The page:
Christian Blauvelt: We get a lot into the “what” of Star Wars here, but an even more important question is “why” — why should you care about Star Wars? Why is it so popular and matter so much to so many? That’s how the book starts off, and then we get into the “what” questions: What is the history of the Star Wars galaxy and what are the different groups who live there? What is hyperspace and how does it work? What is the Force and what exactly do we mean by the light side and dark side? What is a lightsaber and how does it work? There have been entire books on vehicles of the Star Wars galaxy — we’re reducing that information to a two-page spread. That way, a newcomer to the saga won’t feel overwhelmed. And it reminds diehard fans what are the most important elements of Star Wars; this is also a guide for the longtime aficionado to figure out how to most succinctly — and hopefully, wittily — communicate the key ideas of Star Wars to newcomers so that we can win over new fans. I had no one to talk to about Star Wars when I was growing up, so I wish I had had this book then to figure out how to get my friends and family interested in it and then have someone to talk to about it! Star Wars Made Easy looks at the basics and then dives into each film, from A New Hope to Rogue One and The Last Jedi, and even gives the skinny on The Clone Wars and Rebels. How did you determine what basic questions needed to be answered about each film and about the franchise in general?

Christian Blauvelt: It was all about boiling it down to the basics. Figuring out how to describe hyperspace had to start with a more direct question, “How do they get around in that galaxy far, far away?” And from there it’s a matter of thinking about what questions do I know a lot of fans still even have about these concepts. Some of this info is still being created — we only just learned in the past couple months from Charles Soule’s new Darth Vader comic series for Marvel how it is that a red lightsaber blade is created. Other things require just a bit of logic to puzzle through: is that a writing error when Han boasts about making the Kessel Run in 12 parsecs, since a parsec is a unit of distance, not time? And then, of course, I proceed to show that actually he was dead right by saying that because traveling a shorter distance like that required more powerful engines and the ability to traverse a more dangerous route — something totally worth boasting about. One of the fun things about this book is the brief snarky descriptions of the good guys and bad guys in each film, like Darth Vader in The Empire Strikes Back being labelled, “Former Jedi, desperate father.” How did these come about?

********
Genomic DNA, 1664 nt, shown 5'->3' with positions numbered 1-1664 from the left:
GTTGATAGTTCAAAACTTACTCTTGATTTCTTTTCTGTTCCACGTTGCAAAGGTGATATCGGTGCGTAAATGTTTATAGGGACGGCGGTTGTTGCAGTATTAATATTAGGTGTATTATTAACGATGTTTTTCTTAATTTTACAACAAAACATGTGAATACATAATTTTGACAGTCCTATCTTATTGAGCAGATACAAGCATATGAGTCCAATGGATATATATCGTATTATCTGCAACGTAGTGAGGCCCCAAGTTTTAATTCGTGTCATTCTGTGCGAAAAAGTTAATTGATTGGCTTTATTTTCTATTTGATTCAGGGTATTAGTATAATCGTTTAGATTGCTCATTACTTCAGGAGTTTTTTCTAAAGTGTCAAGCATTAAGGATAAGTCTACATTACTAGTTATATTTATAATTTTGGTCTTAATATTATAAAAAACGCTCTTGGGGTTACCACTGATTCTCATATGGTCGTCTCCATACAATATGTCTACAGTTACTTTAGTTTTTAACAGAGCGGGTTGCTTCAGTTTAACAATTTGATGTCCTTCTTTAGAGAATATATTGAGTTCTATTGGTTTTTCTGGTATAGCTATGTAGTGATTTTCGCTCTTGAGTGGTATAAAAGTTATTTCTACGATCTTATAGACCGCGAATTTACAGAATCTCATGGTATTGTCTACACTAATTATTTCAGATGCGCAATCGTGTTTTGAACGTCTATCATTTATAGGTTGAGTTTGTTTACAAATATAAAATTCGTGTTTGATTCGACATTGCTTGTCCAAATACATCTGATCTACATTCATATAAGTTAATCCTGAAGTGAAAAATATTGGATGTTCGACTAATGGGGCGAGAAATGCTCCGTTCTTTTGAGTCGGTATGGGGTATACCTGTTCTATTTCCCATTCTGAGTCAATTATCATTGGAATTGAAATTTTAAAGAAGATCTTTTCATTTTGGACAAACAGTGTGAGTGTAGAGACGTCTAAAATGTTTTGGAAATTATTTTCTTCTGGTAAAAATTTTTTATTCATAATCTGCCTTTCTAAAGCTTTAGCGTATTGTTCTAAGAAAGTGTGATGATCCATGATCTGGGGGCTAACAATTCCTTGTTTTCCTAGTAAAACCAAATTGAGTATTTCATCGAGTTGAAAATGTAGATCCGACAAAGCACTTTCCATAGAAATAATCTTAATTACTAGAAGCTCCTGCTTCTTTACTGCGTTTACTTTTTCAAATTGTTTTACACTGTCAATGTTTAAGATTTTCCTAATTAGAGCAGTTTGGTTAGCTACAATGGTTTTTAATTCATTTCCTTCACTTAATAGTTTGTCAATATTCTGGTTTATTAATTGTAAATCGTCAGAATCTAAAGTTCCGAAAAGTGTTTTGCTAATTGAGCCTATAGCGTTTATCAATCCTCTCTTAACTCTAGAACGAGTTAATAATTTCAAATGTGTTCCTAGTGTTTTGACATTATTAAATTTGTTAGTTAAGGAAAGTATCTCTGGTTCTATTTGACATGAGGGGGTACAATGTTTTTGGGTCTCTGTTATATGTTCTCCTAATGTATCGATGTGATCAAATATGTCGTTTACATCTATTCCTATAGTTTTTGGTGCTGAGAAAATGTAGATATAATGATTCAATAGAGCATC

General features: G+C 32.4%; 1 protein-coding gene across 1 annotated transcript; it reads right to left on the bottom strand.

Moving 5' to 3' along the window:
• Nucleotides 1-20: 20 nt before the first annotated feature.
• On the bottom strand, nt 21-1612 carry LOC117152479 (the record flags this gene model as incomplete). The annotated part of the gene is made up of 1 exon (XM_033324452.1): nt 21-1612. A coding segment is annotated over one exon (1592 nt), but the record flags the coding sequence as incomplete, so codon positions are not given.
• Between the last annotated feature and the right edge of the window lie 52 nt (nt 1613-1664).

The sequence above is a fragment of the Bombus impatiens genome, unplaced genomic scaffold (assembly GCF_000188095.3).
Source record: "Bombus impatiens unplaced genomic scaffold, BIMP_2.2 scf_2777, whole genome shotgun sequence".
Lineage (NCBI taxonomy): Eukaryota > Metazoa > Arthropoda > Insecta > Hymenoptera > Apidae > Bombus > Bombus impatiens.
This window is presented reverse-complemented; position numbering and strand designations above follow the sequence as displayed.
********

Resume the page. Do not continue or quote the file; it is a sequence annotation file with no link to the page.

Christian Blauvelt: This is my magazine-writing experience at Entertainment Weekly coming into play. In my four years there I learned how to “write to fit” into an already designed layout. So then how do you convey the essence of a character in four or five words? Usually, leaning into the comedy is the way to do that. But then, if you have a number of characters right next to each other, how can they bounce off each other, so you not only learn something about each individual but about their relationships. So for Leia in The Empire Strikes Back, I simply reduced her description to “skeptical about frenemies.” Then, of course, Lando had to be “ultimate frenemy.” Which means you now know something about how Leia and Lando interact, as well! This really was one of the most fun parts of writing this book, for sure. The book takes time to weigh in on common fan discussions about Star Wars such as the merits of Ewoks, Rey’s identity and skills, and the debate over who shot first in the cantina. Why are these important to include?